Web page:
Organic cuisine is not just a mere trend: it has carved a lasting niche for itself in the Parisian culinary landscape. Consumers now want to know where the food on their plate comes from.
In organic cafes, restaurant owners select local, fresh produce or fair trade goods. Customers can choose their own produce in salad bars – tailor-made dishes combining taste and simple, natural ingredients. Whether for lunch or a tasty treat between museum visits, or a quick dinner before a show, these venues are the ideal place in which to enjoy delicious, healthy cuisine.
SALAD BARS AND ORGANIC CAFES:
51 rue Le Peletier
District : Opéra – Grands Boulevards
A sandwich for €1. The Goûtu offers fresh, delicious, made-to-order sandwiches for the modest price of €1. Other more elaborated sandwiches cost up to 3 euros. On the menu: Egg Mimosa, cucumber, tomatoes, salad; Ham, butter, etc.
3 rue de Phalsbourg
District : Porte Maillot – Monceau
If you enjoy assembling your own salad with the ingredients of your choice, then the salad bar ‘Jour’ is just the place for you. Here, you can pick and choose from among a variety of fresh products. The salad bar provides customers with eight different types of salad greens, eight different dressings and a choice of 42 ingredients, both traditional and exotic.
Type : Restauration rapide & self services
12 rue Trévise
District : Opéra – Grands Boulevards
Atmosphere: This unpretentious and convivial organic ‘canteen’ has minimalist decor with paintings of green fields and cows on the walls, and offers quick service.
Specialities: Soups and salads, cheeseburgers, pumpkin risotto, cheese and desserts, all of it fresh, organic and homemade.
Price: €20 to €25 à la carte
The bistro is a real Parisian institution and differs from the simple café in that these establishments used to be managed during the last century by wine merchants… Those in the know will tell you, a Parisian bistro is quite something! A good wine list; simple and hearty traditional dishes; pleasant, down-to-earth service; no-frills tiling, wood panelling and curtains; reasonable prices – and a cheerful atmosphere to boot.
12 rue Marbeuf
District : Champs-Élysées
This restaurant opened in 1936 and still has its original charm. Inside is a zinc bar and bistro tables that undoubtedly resemble the 1930s. On the menu; traditional French dishes from our childhood. Discover their specialties including the frogs’ legs, chef’s bouillabaisse, Allaiton de l’Aveyron leg of lamb, and of course their seafood (according to the season). Traditional, bourgeois, refined cuisine. Selection of wines by the glass.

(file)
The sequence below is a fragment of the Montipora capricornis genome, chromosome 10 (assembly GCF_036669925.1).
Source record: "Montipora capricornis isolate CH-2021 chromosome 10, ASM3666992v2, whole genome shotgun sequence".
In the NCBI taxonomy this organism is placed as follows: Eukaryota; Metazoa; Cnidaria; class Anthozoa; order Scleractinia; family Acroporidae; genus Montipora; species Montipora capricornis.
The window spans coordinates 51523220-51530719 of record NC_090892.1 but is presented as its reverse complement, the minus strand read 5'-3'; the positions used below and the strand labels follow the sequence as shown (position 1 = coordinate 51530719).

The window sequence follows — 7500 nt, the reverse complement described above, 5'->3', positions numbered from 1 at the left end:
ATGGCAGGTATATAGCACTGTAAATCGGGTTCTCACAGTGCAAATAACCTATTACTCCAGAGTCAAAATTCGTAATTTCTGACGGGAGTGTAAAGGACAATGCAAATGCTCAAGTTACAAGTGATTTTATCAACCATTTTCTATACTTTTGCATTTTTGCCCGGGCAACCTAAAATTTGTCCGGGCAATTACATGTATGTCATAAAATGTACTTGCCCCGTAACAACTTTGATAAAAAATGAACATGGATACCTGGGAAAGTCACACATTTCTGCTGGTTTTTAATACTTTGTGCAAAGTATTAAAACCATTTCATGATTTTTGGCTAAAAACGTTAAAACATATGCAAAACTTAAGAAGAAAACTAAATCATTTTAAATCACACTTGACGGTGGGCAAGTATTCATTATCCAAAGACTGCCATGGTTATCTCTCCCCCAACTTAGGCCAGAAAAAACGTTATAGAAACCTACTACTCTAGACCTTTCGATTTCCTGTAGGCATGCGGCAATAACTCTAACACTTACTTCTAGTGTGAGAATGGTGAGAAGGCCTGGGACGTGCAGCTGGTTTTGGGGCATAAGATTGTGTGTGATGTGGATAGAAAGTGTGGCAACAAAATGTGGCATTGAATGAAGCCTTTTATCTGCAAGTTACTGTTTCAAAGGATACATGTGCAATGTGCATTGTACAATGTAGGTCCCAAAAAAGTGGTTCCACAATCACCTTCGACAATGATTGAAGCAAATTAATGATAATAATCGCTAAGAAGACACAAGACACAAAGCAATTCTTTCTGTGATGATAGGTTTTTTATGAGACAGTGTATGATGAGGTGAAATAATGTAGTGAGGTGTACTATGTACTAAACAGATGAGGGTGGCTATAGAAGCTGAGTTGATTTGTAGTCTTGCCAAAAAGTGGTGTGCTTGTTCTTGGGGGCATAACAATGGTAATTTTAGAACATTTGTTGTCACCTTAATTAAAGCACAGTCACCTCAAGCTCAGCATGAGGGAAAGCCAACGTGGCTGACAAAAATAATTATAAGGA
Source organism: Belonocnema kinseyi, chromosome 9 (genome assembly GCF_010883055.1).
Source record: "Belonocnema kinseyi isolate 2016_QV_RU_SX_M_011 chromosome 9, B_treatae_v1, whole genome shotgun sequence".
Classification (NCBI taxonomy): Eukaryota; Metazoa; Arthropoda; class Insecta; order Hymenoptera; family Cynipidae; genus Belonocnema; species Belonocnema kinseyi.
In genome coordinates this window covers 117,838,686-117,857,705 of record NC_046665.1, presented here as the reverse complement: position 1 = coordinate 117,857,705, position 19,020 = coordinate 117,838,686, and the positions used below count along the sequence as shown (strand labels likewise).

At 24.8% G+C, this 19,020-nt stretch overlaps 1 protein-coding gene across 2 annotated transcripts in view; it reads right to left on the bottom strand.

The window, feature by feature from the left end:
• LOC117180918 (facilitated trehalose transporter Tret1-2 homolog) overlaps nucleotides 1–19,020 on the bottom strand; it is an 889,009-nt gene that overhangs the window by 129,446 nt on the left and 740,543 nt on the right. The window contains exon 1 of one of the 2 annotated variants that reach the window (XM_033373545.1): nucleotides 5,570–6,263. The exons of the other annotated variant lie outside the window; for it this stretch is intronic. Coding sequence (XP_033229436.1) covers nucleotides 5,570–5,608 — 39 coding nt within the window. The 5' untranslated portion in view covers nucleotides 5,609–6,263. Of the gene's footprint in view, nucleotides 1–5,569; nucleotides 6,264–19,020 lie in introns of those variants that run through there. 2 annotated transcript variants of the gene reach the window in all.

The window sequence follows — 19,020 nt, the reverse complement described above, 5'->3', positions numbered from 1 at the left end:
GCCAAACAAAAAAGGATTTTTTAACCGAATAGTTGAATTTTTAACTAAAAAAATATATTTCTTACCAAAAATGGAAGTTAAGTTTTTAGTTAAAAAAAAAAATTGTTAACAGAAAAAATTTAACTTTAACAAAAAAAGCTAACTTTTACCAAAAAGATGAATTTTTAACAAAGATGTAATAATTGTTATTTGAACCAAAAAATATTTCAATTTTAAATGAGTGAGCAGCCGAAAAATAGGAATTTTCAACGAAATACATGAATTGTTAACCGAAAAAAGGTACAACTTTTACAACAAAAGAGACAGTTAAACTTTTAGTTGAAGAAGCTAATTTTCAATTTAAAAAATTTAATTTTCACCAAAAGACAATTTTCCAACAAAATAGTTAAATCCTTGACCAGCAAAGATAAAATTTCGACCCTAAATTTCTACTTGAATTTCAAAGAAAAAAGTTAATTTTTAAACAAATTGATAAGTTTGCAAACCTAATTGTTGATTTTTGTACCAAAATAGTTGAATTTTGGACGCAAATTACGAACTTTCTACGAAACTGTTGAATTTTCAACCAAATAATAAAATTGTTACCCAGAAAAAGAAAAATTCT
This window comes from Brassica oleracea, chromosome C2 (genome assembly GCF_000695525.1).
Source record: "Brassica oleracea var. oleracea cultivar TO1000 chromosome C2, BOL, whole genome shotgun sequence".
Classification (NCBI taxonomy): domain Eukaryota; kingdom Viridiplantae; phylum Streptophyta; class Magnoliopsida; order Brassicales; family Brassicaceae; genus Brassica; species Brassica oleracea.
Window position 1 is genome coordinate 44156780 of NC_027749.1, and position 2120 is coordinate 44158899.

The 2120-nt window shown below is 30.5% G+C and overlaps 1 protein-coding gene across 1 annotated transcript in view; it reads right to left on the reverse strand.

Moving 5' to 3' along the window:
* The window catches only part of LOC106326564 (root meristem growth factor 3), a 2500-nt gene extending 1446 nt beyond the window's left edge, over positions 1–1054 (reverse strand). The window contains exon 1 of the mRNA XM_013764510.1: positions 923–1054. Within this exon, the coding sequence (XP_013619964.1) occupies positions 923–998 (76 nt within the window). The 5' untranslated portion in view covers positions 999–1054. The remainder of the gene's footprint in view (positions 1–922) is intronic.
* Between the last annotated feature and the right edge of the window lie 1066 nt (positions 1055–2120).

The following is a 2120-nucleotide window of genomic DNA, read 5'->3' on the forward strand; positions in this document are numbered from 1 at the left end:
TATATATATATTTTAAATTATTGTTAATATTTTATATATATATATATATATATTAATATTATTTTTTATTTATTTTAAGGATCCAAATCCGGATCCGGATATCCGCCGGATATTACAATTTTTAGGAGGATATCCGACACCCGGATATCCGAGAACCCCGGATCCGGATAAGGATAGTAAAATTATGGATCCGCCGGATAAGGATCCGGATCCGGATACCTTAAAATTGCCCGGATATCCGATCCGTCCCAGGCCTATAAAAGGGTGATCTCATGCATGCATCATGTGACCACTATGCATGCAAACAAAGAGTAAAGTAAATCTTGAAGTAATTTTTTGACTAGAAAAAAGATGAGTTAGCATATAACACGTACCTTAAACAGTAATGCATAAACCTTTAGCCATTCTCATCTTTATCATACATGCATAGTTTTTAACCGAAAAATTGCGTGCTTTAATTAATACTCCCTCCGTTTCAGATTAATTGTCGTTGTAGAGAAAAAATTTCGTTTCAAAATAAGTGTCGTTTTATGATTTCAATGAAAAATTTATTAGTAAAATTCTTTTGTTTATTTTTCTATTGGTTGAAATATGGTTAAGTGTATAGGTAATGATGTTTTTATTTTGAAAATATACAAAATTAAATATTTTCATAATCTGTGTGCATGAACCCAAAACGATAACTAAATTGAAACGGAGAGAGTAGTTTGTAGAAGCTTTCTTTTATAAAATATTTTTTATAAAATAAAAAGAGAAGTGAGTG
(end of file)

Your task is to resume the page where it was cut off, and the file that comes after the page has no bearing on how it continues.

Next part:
Type : Bistrot
LE BISTROT DE PARIS
33 rue de Lille
District : Musée d’Orsay – Saint-Germain-des-Prés
Former soup kitchen with 1900s decor, redesigned by famous decorator Slavik.
Viewpoint : Private rooms restored to original state by artisans decorators using period techniques.
This beautiful traditional Parisian bistro serves generous portions of simple and delicious cuisine.
AU PIED DU COCHON
6 rue Coquillière
District : Châtelet – Les Halles
This famous restaurant in Les Halles district has always had a friendly atmosphere since its opening in 1947. A thriving place in Paris, the Pied de Cochon represents an historical side of Paris. Both popular with the public and a favourite spot for a number of celebrities, this restaurant is a place of celebration with a varied clientele. In the past, homeless people had their own little corner where they could enjoy free onion soup courtesy of the owner Clément Blanc.
The Pied de Cochon soon won over the hearts of foreign celebrities, including Hollywood stars, politicians and sports personalities eager to discover this mythical place where popular simple dishes were served. But it also had its ups and downs, particularly during the Occupation. After three different managements and closures due to black market trading, the hour of Liberation came. With peace ensured, Clément Blanc, once more at the helm of the Pied de Cochon, had the brilliant intuition of opening the establishment round the clock. At the beginning of 1946, he obtained authorization to open throughout the night. With this, the Pied de Cochon was the first Parisian restaurant to be open 365 days a year, with its lights always lit.
Type : Brasserie